One of the aims of PondNet is to monitor change in pond condition across England and Wales. We aim to survey 150 ponds in the wider countryside (ponds which are randomly selected) and a minimum of 60 high priority ponds (ponds within protected sites).
High priority ponds:
Twenty-five years ago, when Freshwater Habitats Trust was in its infancy, we undertook the first national survey of ponds in Britain. We collected plants and invertebrate data from over 150 ponds in some of the UK’s most beautiful places – everywhere from shallow serpentine pools on the Lizard to the wildwood lochans of Abernethy Forest in Scotland.
In 2015, our Technical Director, Penny Williams who surveyed the plants in our original survey, returned to 29 survey sites as a volunteer for our HLF funded People, Ponds & Water project. It is was an important piece of information gathering because there are incredibly few long-term data sets for freshwater habitats, and none look at biodiversity changes in our highest quality ponds in National Nature Reserves, SSSIs and National Parks.
The survey results showed that some ponds had retained or increased their richness over the last 25 years – like the wonderful pools in Castor Hanglands NNR near Peterborough and Brown Moss in Shropshire. Unfortunately, this wasn’t typical. Most ponds had lost a significant number of plant species, with the average a worrying 19% decline: from 26 species per pond in the 1990s, to 21 in the same ponds today. Submerged aquatic plants like water-milfoils were particularly vulnerable and declined significantly by over 30%. Uncommon and rare species were also badly hit with many ponds losing their most uncommon plants like Water Violet, Frogbit and Tubular Water-dropwort.
We haven’t yet completed analysis of the data – but provisional results suggests that ponds fared best if they were located in extensive semi-natural landscapes – like moorland grassland, particularly if there were many other ponds and wetlands nearby. The worst hit were small ponds and pools on heathlands that were once grazed, but have now become tree covered and shaded.
The results from these high quality ponds in protected areas closely mirror findings from our previous work with CEH in the wider landscape, which showed that the number of plants in typical lowland countryside dropped by 20% between 1996 and 2008.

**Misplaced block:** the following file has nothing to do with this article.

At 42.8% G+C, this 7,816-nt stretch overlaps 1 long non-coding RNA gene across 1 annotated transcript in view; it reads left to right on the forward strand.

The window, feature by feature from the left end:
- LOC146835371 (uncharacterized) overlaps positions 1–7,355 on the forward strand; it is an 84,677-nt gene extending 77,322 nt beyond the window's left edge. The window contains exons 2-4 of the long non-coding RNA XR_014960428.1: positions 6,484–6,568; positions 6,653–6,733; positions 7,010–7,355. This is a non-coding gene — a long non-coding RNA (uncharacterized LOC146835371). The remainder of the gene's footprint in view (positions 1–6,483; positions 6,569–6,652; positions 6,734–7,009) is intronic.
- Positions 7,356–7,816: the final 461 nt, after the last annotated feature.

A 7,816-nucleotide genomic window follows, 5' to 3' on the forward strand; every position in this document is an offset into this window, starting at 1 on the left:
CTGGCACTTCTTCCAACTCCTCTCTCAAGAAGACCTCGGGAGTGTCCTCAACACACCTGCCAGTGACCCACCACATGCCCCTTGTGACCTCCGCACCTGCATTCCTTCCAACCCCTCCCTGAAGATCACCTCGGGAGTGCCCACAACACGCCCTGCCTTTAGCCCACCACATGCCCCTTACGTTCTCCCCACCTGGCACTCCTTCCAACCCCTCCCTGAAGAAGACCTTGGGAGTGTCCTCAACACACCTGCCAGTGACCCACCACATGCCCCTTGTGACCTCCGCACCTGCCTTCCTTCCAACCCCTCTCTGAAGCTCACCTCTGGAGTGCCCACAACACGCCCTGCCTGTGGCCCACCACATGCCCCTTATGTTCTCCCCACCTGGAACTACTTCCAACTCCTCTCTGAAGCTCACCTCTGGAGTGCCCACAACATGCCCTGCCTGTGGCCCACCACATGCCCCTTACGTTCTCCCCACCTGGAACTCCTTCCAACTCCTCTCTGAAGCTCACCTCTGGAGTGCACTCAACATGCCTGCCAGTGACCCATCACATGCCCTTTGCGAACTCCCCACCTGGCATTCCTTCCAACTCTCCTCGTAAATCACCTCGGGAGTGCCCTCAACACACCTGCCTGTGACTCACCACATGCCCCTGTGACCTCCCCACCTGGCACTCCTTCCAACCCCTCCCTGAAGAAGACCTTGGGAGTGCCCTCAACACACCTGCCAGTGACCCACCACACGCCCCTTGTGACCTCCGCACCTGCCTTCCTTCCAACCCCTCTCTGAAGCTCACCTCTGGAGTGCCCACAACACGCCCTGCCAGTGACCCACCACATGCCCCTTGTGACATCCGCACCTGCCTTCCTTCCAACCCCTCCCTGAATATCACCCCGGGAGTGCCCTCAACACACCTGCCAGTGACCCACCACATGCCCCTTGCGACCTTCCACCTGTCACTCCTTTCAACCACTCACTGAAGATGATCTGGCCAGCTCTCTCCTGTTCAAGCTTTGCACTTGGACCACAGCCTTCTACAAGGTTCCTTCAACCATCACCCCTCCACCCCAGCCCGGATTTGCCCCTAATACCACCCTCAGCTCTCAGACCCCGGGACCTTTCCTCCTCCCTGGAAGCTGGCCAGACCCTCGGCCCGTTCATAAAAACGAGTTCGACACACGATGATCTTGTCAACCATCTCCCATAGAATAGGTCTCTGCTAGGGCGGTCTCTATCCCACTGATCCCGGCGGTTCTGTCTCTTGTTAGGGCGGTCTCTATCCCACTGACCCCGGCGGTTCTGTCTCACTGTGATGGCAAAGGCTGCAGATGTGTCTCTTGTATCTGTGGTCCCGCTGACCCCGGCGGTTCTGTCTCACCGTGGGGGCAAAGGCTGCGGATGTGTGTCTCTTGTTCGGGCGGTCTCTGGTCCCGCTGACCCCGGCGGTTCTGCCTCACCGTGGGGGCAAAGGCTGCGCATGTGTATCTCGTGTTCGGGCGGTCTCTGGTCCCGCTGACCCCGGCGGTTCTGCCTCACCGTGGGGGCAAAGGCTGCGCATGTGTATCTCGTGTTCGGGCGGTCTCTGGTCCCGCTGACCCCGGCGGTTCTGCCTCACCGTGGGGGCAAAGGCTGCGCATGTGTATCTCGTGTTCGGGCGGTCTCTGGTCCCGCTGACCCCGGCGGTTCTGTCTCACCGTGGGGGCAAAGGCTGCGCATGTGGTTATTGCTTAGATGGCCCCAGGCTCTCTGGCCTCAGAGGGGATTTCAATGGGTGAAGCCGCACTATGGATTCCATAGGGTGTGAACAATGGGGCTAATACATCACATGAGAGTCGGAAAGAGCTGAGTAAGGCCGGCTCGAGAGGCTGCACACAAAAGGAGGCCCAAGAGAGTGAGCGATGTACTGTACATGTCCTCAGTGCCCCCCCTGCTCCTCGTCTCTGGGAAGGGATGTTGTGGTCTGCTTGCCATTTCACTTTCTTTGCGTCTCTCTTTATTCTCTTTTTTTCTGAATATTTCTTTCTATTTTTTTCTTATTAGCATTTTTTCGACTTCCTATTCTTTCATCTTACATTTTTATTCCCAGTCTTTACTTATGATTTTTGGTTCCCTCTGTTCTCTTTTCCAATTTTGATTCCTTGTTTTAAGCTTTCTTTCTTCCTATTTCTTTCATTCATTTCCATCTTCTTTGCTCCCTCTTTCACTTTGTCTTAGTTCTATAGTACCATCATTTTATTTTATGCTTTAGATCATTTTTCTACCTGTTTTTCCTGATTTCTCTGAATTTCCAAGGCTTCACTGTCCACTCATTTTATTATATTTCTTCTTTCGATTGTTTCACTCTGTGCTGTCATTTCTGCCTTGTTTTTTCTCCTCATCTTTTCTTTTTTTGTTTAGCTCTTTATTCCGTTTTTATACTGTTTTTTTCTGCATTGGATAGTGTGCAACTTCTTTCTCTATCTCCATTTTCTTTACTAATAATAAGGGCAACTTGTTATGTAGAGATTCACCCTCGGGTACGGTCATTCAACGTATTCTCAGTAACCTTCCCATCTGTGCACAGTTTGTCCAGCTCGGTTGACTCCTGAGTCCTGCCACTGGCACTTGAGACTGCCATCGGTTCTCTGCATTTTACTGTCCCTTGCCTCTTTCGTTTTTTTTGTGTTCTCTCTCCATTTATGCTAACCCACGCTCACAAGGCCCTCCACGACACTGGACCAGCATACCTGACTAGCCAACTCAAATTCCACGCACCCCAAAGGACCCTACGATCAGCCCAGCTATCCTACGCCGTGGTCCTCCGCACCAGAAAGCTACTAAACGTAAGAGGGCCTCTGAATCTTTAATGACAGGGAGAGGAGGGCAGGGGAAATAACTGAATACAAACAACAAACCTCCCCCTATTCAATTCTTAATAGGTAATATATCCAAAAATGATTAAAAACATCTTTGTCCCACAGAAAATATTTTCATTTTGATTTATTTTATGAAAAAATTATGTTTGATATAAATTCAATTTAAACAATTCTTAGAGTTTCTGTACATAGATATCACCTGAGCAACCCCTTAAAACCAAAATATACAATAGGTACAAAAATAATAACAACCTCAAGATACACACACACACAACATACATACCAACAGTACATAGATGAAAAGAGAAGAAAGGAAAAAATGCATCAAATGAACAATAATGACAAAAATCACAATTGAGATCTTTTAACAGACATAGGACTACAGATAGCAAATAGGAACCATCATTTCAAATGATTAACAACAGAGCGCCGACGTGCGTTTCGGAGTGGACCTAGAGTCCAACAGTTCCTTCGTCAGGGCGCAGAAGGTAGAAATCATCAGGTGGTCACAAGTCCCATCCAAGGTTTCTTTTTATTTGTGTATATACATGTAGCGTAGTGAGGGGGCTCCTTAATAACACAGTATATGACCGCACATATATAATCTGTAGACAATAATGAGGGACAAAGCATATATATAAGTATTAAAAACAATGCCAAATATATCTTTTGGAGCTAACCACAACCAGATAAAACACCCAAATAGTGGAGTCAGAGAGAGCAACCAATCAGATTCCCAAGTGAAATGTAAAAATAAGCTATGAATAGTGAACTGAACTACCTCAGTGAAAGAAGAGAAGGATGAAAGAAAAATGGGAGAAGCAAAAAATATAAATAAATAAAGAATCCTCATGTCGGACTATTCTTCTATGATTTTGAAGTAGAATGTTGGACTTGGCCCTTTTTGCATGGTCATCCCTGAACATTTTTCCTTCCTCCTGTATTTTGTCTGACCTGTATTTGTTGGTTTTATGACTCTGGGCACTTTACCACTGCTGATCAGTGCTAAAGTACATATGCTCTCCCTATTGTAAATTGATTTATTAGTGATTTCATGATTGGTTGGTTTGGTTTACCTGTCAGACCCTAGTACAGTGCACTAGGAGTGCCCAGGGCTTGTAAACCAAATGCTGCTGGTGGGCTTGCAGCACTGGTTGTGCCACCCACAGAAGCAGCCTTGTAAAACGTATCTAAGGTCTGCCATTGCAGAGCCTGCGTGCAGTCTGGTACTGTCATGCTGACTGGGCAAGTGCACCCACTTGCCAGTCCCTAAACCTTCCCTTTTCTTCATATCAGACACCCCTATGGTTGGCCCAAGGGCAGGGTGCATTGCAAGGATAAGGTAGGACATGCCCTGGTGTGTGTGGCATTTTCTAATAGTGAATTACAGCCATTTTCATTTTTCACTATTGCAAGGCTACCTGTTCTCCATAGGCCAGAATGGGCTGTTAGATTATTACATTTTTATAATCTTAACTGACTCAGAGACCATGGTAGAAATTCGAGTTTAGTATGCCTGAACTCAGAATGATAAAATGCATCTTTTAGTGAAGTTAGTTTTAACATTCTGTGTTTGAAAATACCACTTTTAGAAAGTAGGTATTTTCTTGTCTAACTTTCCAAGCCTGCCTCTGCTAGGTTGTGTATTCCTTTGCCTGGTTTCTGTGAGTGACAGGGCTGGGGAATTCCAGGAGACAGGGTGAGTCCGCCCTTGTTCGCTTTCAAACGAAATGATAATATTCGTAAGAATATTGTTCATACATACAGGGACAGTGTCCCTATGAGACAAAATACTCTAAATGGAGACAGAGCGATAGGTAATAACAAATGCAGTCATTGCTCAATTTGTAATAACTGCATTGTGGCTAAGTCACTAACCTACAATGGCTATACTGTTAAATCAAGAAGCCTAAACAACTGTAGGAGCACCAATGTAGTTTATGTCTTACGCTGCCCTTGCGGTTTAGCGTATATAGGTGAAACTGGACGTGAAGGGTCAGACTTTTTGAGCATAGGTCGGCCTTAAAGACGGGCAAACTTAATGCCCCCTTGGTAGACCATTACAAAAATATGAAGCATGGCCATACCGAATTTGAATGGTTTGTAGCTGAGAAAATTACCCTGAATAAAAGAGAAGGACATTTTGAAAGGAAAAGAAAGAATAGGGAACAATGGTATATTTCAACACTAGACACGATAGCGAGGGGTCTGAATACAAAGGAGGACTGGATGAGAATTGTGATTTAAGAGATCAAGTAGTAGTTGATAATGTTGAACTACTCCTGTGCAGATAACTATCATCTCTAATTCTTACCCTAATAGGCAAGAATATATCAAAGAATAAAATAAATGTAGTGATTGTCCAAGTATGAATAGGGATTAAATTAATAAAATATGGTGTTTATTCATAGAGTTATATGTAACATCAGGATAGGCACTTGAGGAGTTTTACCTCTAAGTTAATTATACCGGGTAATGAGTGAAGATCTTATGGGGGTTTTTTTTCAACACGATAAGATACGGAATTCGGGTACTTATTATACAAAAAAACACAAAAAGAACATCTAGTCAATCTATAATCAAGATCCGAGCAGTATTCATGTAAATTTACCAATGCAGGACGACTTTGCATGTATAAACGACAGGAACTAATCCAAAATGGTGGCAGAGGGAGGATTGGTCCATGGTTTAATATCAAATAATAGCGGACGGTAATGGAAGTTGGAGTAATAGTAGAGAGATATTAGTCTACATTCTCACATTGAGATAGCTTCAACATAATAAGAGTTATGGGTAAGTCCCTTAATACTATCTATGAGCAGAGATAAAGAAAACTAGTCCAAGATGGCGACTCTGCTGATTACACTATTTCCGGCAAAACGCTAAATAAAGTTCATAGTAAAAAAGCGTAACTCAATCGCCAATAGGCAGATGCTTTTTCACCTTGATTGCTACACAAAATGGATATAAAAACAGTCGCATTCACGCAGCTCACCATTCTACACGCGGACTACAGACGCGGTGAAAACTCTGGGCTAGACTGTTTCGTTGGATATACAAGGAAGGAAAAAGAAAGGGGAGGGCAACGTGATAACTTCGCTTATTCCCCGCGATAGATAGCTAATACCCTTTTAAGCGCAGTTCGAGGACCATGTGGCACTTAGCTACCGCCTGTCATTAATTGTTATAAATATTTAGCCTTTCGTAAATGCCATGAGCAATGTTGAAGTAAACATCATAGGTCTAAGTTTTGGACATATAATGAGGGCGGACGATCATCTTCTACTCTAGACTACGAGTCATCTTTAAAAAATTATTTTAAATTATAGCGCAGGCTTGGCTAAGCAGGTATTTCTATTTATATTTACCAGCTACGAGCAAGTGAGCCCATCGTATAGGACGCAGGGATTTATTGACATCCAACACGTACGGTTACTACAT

Penny will continue the survey work on high quality ponds in 2016 and will be giving PondNet volunteers the opportunity to join her on these survey visits.
Wider Countryside Ponds:
Volunteers from across England and Wales surveyed the first tranche of ponds in 2015. A total of 43 ponds were surveyed for both wetland plants and invertebrate families. We then used PSYM, the Predictive SYstem for Multimetrics, (pronounced sim) to analyse the results. The PSYM method has been developed to provide a method for assessing the biological quality of still waters. The method uses a number of aquatic plant and invertebrate measures (known as metrics), which are combined together to give a single value which represents the waterbody’s overall quality status. Comparing the pond’s real PSYM score with what would be expected in a pristine pond, indicates how degraded the survey pond is. Ponds are then given a quality ranking based on the PSYM score (good, moderate, poor, very poor). PSYM measures also give an indication of possible causes of any damage (e.g. Trophic Ranking Score which can be used to indicate problems with water enrichment).
So far the results indicate that only 10% of the ponds we surveyed in 2015 were in the ‘good’ category. In other words only 4 ponds in the survey were found to be free from degradation. This is a sad but not unexpected result. Countryside Survey results in 2007 showed a similar picture – only 10% of ponds were found to be in good condition, and 80% of ponds were poor or very poor.
We’ve only surveyed a third of the PondNet sites this year, so it’s too early to start drawing conclusions about change in pond condition over the last 10 years. We’d also like to know what sort of landscapes are still supporting good quality ponds and what factors are causing high quality ponds to decline. By the end of 2016 we should be able to begin to answer some of these questions.